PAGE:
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Jason Morris, dean of Abilene Christian University’s Honors College and big fan of Irish rock band U2, recently cheered on lead singer Bono as he accepted the Fulbright Prize for International Understanding.
Nearly two years ago, Morris wrote the nomination for Bono — with help from one of the Texas university’s communications experts, Ron Hadfield — making sure to note the singer’s global activism and influence on Morris’ own life.
Morris was himself a recipient of a Fulbright student grant 20 years ago while studying at Texas Tech and has since served on the Fulbright Student Program National Screening Committee and as a Fulbright Grant application reviewer.
He’s also been the Fulbright advisor for ACU, which is associated with Churches of Christ, leading a record number of students — nine — to be named semifinalists this year.
When Morris was notified the Fulbright Association was taking nominations for the 2021 prize — which aims to recognize “outstanding contributions toward bringing peoples, cultures, or nations to greater understanding of others” — he knew Bono would be a great fit among previous winners like Angela Merkel, Desmond Tutu and Nelson Mandela.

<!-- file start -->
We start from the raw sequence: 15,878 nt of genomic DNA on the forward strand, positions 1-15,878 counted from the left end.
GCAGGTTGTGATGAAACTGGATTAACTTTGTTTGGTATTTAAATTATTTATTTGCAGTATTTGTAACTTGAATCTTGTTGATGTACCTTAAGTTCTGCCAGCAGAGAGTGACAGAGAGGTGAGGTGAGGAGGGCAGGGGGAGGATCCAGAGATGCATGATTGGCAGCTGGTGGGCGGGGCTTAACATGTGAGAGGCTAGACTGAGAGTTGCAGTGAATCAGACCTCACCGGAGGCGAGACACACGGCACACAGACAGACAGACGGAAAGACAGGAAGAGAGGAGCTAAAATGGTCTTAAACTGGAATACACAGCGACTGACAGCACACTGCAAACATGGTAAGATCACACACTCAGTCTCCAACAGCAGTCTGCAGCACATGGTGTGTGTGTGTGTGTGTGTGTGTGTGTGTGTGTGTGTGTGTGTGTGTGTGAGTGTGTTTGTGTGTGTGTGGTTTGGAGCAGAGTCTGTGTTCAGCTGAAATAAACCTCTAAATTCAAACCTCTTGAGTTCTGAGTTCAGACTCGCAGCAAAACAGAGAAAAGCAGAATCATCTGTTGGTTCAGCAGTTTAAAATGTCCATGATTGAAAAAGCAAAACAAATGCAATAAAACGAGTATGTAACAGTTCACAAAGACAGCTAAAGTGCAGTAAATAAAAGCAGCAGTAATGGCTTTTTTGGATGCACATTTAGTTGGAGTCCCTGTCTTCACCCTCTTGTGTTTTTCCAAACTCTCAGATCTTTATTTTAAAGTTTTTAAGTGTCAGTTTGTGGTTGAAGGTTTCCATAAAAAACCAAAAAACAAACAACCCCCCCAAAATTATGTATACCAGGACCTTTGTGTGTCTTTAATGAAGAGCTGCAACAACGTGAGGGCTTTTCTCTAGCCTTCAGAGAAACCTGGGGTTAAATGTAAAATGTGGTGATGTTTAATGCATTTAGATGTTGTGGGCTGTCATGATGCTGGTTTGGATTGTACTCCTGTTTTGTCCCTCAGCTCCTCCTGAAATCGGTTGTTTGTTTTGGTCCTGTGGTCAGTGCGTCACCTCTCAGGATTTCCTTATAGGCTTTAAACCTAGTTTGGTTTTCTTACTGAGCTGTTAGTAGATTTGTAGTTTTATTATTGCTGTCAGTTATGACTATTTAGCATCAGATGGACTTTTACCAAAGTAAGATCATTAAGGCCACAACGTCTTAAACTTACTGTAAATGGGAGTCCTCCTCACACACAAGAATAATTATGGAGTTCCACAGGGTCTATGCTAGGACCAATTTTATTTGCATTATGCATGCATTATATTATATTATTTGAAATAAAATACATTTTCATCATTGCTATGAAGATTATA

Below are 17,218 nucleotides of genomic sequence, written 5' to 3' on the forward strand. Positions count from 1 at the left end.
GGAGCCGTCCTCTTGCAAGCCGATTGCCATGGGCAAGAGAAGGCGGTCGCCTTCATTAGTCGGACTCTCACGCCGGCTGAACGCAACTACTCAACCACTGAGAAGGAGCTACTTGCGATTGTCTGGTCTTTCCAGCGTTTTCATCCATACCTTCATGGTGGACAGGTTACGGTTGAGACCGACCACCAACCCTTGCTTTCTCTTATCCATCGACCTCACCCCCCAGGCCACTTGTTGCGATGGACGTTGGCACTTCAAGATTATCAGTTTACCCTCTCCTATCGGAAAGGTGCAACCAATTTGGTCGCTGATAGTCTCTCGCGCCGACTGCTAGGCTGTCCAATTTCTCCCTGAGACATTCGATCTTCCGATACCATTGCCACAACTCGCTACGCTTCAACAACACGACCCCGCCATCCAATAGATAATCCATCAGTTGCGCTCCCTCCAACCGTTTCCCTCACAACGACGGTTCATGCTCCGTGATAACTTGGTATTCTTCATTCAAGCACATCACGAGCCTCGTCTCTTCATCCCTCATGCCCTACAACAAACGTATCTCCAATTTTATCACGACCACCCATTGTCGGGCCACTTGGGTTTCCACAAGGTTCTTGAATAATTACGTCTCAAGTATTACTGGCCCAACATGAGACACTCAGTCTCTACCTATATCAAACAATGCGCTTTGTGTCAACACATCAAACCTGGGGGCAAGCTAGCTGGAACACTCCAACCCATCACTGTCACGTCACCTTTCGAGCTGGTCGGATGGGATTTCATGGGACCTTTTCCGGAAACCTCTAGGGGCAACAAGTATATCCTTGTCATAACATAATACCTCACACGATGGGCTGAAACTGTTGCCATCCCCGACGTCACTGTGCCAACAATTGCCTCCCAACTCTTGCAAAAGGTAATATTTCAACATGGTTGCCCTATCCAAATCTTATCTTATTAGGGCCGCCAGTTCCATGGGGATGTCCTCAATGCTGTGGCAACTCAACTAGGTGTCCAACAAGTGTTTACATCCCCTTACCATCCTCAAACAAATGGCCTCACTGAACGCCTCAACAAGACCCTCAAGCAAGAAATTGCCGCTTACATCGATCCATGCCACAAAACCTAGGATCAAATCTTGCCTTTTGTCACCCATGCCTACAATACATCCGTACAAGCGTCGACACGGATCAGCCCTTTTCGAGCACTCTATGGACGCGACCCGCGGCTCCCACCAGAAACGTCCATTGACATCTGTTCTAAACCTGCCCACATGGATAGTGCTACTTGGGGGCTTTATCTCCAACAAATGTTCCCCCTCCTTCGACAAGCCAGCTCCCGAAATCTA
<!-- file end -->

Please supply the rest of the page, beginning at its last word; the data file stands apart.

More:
“I thought he was an obvious choice with his accomplishments in the humanitarian realm,” Morris said in a press release.
Then, he waited. Finally, a few months ago, Morris got the news: Thanks to his nomination, Bono would receive the award at a ceremony in Washington, D.C.
ACU signed on to sponsor the event with four other universities so that Morris and his wife, Heidi, who attend the University Church of Christ in Abilene, could be there for the event — and meet the winner.
“It was a fantastic evening,” Morris said. “It was surreal to meet Bono and other influential people in D.C., but it was also exciting to see our institution highlighted as a sponsor at this event. ACU is becoming more recognizable within the Fulbright community with several of our students and faculty being named Fulbright recipients.”
Morris also took the opportunity to give Bono, a friend and fan of the late Johnny Cash, a gift: a copy of “Trains, Jesus and Murder: The Gospel According to Johnny Cash” by ACU psychology professor Richard Beck.
“He seemed pleased,” Morris reported.
For more information on Morris and the nomination, visit ACU’s website.
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